Putin says he's worried that Afghan 'militants' might try to enter Russia 'under cover of refugees'

Russian President Vladimir Putin speaks at a joint press conference with German Chancellor Angela Merkel (not shown). This was after their bilateral meeting at Moscow's Grand Kremlin Palace, August 20, 2021. Mikhail Svetlov/Getty Images
Putin criticised the US and Europe for placing Afghan refugees in Central Asian countries during processing of their visas.

Putin stated that he was worried about Afghan "militants" arriving in Russia under the cover of refugees.

This month, it was reported that the US had been in discussions with other countries to temporarily house Afghan refugees.

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Vladimir Putin, the Russian President, stated Sunday that he was worried about Afghan "militants", who pose as refugees and try to enter Russia from Central Asian countries.

According to Reuters, Putin stated that he does not want Afghan "militants" appearing in Russia again as refugees.

Putin criticised the United States for asking Central Asian nations, including Kazakhstan, Tajikistan and Uzkistan - temporarily to house up to 9000 Afghans fleeing Kabul. This is especially since Russia does not have visa restrictions with certain of these countries.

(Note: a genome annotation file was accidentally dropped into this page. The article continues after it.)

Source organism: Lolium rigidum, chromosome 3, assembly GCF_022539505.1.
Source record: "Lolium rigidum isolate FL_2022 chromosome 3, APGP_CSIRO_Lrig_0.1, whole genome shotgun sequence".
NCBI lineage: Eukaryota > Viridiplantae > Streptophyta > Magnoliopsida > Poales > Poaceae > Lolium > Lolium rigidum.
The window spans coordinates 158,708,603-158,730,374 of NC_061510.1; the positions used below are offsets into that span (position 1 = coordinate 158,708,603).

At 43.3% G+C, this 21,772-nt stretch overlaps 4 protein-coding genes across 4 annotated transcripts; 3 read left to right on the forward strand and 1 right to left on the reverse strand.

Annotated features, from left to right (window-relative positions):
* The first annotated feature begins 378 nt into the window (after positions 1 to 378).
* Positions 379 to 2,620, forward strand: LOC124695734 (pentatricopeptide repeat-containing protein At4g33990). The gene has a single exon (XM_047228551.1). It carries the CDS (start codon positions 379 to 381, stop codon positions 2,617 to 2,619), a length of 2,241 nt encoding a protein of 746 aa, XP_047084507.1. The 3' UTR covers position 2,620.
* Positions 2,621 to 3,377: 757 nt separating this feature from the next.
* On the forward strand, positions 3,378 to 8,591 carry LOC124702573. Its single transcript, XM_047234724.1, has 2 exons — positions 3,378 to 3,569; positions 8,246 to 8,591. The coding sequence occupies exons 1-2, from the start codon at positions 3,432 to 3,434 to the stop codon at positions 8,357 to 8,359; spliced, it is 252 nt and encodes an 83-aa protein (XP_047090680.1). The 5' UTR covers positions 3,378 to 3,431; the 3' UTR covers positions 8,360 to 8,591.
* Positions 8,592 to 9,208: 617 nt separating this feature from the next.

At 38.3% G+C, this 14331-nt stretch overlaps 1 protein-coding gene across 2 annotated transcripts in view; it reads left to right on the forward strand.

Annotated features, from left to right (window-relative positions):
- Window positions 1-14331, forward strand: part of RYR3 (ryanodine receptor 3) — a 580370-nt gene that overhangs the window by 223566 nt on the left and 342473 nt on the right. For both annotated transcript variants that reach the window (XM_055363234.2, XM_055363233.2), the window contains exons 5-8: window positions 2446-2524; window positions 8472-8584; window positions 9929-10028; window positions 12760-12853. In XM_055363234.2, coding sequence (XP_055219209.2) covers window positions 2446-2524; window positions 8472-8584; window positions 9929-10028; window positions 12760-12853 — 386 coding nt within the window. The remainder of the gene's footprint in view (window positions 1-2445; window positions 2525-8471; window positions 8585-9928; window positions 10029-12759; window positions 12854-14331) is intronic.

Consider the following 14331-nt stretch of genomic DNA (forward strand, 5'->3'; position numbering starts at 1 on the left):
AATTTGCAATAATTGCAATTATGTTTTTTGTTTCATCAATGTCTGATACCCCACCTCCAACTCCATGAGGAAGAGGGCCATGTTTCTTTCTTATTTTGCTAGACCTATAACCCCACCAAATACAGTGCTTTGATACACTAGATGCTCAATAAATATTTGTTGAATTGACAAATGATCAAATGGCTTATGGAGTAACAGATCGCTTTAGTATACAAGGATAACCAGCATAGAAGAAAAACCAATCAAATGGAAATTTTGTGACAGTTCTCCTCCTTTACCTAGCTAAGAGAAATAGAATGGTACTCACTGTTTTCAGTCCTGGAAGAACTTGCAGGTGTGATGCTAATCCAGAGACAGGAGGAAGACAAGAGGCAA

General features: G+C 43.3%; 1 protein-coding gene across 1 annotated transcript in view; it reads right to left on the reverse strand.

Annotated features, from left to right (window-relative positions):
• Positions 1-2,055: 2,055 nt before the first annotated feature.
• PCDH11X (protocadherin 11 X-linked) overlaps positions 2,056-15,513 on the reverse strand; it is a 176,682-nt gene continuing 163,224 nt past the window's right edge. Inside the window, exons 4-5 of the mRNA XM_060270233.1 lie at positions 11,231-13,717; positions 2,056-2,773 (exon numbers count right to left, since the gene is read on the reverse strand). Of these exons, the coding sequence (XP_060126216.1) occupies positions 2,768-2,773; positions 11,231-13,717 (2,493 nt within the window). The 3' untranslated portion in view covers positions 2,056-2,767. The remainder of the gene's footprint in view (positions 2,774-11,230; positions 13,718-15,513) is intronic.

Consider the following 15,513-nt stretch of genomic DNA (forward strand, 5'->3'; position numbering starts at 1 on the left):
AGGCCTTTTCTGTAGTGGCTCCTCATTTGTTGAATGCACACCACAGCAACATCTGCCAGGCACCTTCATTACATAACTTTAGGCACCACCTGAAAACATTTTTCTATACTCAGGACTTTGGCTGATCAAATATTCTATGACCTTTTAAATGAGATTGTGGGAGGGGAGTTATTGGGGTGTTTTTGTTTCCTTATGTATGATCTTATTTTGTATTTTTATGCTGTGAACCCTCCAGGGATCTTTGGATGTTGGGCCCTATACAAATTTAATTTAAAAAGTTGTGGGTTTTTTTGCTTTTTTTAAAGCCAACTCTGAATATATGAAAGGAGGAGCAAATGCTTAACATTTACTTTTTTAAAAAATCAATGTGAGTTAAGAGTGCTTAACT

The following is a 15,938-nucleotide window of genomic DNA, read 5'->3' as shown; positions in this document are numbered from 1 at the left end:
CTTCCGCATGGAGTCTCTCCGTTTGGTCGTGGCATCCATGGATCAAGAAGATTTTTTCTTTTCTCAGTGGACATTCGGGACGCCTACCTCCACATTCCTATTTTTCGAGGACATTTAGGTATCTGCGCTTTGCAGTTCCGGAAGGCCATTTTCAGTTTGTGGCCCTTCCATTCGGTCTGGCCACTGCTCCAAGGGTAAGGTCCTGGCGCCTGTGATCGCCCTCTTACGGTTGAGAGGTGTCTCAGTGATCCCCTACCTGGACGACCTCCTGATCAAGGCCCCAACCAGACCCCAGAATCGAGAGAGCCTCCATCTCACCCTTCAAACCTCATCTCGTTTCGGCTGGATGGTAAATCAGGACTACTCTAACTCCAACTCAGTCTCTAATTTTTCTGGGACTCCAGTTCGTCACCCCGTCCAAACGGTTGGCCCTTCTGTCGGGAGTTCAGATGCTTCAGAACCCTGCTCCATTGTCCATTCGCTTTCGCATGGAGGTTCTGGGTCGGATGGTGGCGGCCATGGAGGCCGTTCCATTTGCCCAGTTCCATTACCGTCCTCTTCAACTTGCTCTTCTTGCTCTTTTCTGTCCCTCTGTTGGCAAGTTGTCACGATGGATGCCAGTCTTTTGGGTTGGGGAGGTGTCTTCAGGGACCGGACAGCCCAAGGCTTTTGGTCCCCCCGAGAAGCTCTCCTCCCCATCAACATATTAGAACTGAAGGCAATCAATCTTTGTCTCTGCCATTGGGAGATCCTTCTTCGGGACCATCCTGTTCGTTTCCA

"We have common borders but visa restrictions are not enforced. Imagine refugees entering any one of these countries. Who are these refugees? According to TASS, Putin stated: "How do we know?"

He described the Western approach to placing Afghan refugees in Central Asian countries temporarily while they process their visas as "humiliating."

According to Russian news agency TASS: "They think that they can send them to our neighbors [Central Asian nations], but refuse to accept them in their own country without visas."

According to Reuters, it was reported that the US had secretly met with countries to temporarily host Afghan refugees working for the US government earlier in the month.

According to Bloomberg, the Biden administration asked three Central Asia countries, Uzkistan, Tajikistan and Kazakhstan, to temporarily house up to 9,000 Afghans at-risk who had worked for the US as soon as July.

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Russia seems to be blind to Kabul's chaos.

According to Reuters, Dmitry Zhirno, Russia's ambassador in Afghanistan, stated that the situation was peaceful and good and that everything had calmed down in the capital. This statement was made Monday by Ekho Moskvy, a Moscow news station, a day after Taliban took control.

Kabul's airport has seen violence and chaos since the Taliban took over Kabul one week ago. Reports also suggest that Taliban members blindfolded a Afghan police chief and set fire to a woman for "bad cooking."

Russia has been pragmatic and calculated in its approach to the Taliban over the past week. The BBC reported that Russia has met with Taliban leaders within 48 hours after its takeover. However, it has not yet recognised the Taliban as the government of Afghanistan.

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